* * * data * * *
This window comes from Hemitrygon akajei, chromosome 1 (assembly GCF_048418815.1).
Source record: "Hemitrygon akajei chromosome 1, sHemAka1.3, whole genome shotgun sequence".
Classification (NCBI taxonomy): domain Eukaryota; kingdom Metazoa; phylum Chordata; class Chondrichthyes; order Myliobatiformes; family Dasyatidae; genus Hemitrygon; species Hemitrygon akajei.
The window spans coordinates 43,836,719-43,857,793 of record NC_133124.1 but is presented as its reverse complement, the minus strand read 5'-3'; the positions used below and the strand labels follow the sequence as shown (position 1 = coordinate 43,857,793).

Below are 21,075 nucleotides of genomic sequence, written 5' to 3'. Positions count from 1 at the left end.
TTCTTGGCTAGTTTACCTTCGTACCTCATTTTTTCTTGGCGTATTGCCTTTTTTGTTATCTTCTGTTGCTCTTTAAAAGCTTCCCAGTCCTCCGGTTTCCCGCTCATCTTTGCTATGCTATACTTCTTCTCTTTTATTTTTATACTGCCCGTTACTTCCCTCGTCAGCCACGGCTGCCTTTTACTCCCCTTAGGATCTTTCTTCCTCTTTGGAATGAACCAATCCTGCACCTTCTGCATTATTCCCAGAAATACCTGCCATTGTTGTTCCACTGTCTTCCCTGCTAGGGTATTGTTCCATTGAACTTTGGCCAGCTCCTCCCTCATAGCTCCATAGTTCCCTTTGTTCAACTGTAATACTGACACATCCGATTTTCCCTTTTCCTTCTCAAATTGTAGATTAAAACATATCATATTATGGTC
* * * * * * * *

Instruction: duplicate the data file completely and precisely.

This window comes from Hemitrygon akajei, chromosome 1 (assembly GCF_048418815.1).
Source record: "Hemitrygon akajei chromosome 1, sHemAka1.3, whole genome shotgun sequence".
Classification (NCBI taxonomy): domain Eukaryota; kingdom Metazoa; phylum Chordata; class Chondrichthyes; order Myliobatiformes; family Dasyatidae; genus Hemitrygon; species Hemitrygon akajei.
The window spans coordinates 43,836,719-43,857,793 of record NC_133124.1 but is presented as its reverse complement, the minus strand read 5'-3'; the positions used below and the strand labels follow the sequence as shown (position 1 = coordinate 43,857,793).

Below are 21,075 nucleotides of genomic sequence, written 5' to 3'. Positions count from 1 at the left end.
TTCTTGGCTAGTTTACCTTCGTACCTCATTTTTTCTTGGCGTATTGCCTTTTTTGTTATCTTCTGTTGCTCTTTAAAAGCTTCCCAGTCCTCCGGTTTCCCGCTCATCTTTGCTATGCTATACTTCTTCTCTTTTATTTTTATACTGCCCGTTACTTCCCTCGTCAGCCACGGCTGCCTTTTACTCCCCTTAGGATCTTTCTTCCTCTTTGGAATGAACCAATCCTGCACCTTCTGCATTATTCCCAGAAATACCTGCCATTGTTGTTCCACTGTCTTCCCTGCTAGGGTATTGTTCCATTGAACTTTGGCCAGCTCCTCCCTCATAGCTCCATAGTTCCCTTTGTTCAACTGTAATACTGACACATCCGATTTTCCCTTTTCCTTCTCAAATTGTAGATTAAAACATATCATATTATGGTC